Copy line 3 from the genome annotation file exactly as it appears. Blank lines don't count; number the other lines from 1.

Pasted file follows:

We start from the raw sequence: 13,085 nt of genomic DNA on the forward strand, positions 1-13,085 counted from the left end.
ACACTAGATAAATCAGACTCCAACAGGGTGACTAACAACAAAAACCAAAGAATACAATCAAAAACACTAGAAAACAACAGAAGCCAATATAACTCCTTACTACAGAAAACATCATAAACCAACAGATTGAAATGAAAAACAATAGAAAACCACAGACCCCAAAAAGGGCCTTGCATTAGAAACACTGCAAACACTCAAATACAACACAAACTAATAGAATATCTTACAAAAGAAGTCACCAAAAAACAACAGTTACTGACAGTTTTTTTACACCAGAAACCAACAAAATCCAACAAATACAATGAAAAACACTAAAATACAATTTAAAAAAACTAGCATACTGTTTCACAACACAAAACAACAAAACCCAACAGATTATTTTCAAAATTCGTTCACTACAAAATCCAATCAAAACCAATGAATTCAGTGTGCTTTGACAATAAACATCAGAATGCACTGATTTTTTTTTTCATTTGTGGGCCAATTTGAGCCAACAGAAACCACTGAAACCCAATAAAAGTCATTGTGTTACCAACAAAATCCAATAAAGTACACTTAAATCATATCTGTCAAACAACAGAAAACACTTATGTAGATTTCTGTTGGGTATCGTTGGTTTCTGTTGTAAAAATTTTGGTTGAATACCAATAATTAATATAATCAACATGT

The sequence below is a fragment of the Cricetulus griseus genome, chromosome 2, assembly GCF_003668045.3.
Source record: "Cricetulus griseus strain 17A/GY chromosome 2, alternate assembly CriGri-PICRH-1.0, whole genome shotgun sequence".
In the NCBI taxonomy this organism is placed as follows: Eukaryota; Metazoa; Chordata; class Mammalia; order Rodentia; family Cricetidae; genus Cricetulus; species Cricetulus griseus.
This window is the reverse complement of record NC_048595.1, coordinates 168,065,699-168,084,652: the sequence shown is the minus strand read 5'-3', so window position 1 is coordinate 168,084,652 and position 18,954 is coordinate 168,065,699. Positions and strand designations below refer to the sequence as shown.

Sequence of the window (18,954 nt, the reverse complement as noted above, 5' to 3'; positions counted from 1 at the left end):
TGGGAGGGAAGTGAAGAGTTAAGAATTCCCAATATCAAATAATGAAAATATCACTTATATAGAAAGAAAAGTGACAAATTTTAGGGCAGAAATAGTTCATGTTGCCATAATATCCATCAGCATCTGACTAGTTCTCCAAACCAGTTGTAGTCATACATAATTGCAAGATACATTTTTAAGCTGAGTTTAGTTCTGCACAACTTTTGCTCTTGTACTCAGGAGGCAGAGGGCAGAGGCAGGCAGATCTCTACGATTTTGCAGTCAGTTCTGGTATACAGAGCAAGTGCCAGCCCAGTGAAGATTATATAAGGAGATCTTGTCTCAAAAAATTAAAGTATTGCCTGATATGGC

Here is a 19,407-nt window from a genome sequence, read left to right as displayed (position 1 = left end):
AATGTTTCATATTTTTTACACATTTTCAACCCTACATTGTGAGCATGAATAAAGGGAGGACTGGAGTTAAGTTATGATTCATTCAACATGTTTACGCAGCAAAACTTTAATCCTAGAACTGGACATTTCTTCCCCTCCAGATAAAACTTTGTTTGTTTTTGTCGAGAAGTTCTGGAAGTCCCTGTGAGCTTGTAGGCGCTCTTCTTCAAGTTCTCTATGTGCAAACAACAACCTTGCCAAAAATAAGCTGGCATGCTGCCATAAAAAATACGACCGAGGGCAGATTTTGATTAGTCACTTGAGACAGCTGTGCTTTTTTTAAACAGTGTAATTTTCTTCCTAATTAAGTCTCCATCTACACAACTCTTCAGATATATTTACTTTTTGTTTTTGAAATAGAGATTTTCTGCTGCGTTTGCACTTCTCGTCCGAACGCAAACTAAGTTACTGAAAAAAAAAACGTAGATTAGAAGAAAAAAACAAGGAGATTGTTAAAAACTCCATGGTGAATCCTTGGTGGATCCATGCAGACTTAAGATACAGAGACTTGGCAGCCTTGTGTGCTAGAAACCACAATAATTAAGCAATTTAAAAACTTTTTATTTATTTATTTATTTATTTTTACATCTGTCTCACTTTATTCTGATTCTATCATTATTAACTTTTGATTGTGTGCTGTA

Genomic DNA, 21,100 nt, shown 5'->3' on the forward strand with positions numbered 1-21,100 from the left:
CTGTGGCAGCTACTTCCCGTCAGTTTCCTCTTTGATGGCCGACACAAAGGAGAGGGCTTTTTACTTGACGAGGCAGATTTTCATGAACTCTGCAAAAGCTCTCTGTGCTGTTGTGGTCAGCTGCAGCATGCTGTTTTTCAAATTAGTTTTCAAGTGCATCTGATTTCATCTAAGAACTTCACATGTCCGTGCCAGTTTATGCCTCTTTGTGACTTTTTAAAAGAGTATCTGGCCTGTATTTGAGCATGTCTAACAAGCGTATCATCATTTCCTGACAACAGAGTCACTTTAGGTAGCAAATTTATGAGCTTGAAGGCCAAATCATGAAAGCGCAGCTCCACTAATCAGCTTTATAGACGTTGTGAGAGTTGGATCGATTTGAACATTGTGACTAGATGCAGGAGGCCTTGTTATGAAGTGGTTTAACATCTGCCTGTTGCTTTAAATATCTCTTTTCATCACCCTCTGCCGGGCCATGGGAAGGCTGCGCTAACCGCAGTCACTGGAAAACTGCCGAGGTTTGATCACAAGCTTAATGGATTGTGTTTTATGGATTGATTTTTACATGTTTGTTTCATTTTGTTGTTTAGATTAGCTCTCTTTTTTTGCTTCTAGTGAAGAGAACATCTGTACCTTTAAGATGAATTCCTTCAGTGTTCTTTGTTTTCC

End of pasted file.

The sequence below is a fragment of the Cricetulus griseus genome, chromosome 2, assembly GCF_003668045.3.